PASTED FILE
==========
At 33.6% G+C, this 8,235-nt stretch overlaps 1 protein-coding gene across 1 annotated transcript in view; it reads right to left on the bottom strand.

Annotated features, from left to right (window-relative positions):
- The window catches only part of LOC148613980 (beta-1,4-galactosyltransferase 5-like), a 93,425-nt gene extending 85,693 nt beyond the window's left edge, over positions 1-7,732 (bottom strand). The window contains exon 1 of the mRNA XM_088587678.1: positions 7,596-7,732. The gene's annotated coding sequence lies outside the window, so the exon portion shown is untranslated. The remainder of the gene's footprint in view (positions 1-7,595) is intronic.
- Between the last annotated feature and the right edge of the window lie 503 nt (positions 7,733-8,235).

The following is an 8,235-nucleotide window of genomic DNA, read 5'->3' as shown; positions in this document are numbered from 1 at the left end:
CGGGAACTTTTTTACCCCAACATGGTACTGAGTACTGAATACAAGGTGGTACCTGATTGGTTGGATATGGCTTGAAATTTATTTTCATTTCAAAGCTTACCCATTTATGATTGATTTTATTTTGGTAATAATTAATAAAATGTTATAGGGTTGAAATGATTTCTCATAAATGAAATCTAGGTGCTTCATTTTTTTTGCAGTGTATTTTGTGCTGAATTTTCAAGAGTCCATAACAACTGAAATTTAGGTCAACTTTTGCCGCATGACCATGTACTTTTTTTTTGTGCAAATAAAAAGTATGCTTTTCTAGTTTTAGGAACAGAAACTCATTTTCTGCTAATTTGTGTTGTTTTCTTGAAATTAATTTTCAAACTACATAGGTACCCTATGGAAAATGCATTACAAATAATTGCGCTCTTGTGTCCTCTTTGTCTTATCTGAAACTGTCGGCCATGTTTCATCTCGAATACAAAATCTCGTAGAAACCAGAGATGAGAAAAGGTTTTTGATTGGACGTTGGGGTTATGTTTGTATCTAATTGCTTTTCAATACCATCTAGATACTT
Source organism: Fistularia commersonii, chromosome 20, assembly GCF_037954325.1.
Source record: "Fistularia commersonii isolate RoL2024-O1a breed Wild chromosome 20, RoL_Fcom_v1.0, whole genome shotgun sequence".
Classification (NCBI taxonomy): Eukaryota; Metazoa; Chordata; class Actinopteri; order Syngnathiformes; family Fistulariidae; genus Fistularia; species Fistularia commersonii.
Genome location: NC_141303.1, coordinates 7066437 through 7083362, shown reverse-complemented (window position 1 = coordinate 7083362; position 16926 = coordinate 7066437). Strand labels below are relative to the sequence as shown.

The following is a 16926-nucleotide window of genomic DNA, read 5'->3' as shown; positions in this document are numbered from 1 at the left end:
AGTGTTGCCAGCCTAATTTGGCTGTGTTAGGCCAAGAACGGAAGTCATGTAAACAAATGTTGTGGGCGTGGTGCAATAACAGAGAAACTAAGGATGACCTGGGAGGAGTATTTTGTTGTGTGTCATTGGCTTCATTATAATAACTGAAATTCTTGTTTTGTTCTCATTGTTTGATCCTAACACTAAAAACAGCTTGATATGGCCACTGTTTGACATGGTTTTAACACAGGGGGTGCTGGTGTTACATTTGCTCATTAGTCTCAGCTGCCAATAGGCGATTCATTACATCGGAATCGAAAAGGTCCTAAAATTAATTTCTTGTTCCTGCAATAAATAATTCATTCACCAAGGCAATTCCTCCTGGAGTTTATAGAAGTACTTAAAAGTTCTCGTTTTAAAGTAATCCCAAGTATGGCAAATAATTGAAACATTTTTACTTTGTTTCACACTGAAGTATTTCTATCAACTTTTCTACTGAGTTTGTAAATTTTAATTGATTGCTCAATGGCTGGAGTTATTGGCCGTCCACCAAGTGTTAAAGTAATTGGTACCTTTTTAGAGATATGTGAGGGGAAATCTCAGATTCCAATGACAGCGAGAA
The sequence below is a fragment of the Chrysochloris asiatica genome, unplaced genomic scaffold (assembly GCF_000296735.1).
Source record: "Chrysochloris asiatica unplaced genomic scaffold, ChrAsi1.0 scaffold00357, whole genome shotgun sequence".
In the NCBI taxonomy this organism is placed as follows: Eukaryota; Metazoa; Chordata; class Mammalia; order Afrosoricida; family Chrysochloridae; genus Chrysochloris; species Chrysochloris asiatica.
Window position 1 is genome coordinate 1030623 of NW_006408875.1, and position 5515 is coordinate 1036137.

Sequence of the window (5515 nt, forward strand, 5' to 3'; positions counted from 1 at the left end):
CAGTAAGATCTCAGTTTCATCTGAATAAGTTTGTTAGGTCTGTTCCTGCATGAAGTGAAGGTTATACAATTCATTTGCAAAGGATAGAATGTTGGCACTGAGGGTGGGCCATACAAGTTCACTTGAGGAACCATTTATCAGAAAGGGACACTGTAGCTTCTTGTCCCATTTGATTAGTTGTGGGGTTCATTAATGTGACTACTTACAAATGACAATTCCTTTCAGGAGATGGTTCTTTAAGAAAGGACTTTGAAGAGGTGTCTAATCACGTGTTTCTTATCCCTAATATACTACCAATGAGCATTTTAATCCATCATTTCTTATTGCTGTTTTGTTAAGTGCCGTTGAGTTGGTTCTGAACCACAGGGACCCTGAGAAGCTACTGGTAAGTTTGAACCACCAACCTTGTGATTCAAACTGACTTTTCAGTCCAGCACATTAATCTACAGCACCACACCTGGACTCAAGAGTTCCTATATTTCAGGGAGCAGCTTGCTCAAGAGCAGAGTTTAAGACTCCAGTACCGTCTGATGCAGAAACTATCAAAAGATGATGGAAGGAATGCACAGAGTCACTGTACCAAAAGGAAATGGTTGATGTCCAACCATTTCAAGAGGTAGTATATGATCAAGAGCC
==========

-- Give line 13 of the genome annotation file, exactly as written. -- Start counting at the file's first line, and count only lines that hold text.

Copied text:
The sequence below is a fragment of the Chrysochloris asiatica genome, unplaced genomic scaffold (assembly GCF_000296735.1).